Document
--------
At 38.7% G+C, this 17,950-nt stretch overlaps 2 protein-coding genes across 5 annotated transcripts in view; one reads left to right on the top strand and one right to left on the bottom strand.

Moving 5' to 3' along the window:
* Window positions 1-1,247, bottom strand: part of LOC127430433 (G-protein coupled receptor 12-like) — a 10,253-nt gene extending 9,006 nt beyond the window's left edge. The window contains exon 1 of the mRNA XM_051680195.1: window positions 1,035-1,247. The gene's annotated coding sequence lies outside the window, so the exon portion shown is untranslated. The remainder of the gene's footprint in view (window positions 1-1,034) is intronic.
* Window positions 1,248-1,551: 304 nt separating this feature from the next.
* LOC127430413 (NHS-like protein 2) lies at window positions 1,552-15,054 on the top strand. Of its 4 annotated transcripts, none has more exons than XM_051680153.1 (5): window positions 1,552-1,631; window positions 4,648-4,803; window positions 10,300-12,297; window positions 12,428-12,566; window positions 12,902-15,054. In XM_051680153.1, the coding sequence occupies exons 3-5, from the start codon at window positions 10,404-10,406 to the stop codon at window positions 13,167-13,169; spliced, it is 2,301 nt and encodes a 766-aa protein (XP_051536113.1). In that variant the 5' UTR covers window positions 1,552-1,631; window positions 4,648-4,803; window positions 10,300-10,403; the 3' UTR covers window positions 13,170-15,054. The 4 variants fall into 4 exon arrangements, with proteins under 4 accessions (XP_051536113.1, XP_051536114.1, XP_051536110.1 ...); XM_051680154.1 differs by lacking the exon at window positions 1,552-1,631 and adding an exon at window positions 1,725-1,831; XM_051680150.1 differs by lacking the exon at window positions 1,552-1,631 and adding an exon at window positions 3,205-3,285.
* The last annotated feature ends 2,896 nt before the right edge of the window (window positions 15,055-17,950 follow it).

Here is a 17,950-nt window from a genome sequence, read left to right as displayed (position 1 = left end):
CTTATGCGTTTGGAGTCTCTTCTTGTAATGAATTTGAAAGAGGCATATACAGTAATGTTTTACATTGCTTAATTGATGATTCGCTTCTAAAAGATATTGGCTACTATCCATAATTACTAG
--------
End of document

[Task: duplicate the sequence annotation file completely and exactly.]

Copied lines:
At 38.7% G+C, this 17,950-nt stretch overlaps 2 protein-coding genes across 5 annotated transcripts in view; one reads left to right on the top strand and one right to left on the bottom strand.

Moving 5' to 3' along the window:
* Window positions 1-1,247, bottom strand: part of LOC127430433 (G-protein coupled receptor 12-like) — a 10,253-nt gene extending 9,006 nt beyond the window's left edge. The window contains exon 1 of the mRNA XM_051680195.1: window positions 1,035-1,247. The gene's annotated coding sequence lies outside the window, so the exon portion shown is untranslated. The remainder of the gene's footprint in view (window positions 1-1,034) is intronic.
* Window positions 1,248-1,551: 304 nt separating this feature from the next.
* LOC127430413 (NHS-like protein 2) lies at window positions 1,552-15,054 on the top strand. Of its 4 annotated transcripts, none has more exons than XM_051680153.1 (5): window positions 1,552-1,631; window positions 4,648-4,803; window positions 10,300-12,297; window positions 12,428-12,566; window positions 12,902-15,054. In XM_051680153.1, the coding sequence occupies exons 3-5, from the start codon at window positions 10,404-10,406 to the stop codon at window positions 13,167-13,169; spliced, it is 2,301 nt and encodes a 766-aa protein (XP_051536113.1). In that variant the 5' UTR covers window positions 1,552-1,631; window positions 4,648-4,803; window positions 10,300-10,403; the 3' UTR covers window positions 13,170-15,054. The 4 variants fall into 4 exon arrangements, with proteins under 4 accessions (XP_051536113.1, XP_051536114.1, XP_051536110.1 ...); XM_051680154.1 differs by lacking the exon at window positions 1,552-1,631 and adding an exon at window positions 1,725-1,831; XM_051680150.1 differs by lacking the exon at window positions 1,552-1,631 and adding an exon at window positions 3,205-3,285.
* The last annotated feature ends 2,896 nt before the right edge of the window (window positions 15,055-17,950 follow it).

Here is a 17,950-nt window from a genome sequence, read left to right as displayed (position 1 = left end):
CTTATGCGTTTGGAGTCTCTTCTTGTAATGAATTTGAAAGAGGCATATACAGTAATGTTTTACATTGCTTAATTGATGATTCGCTTCTAAAAGATATTGGCTACTATCCATAATTACTAG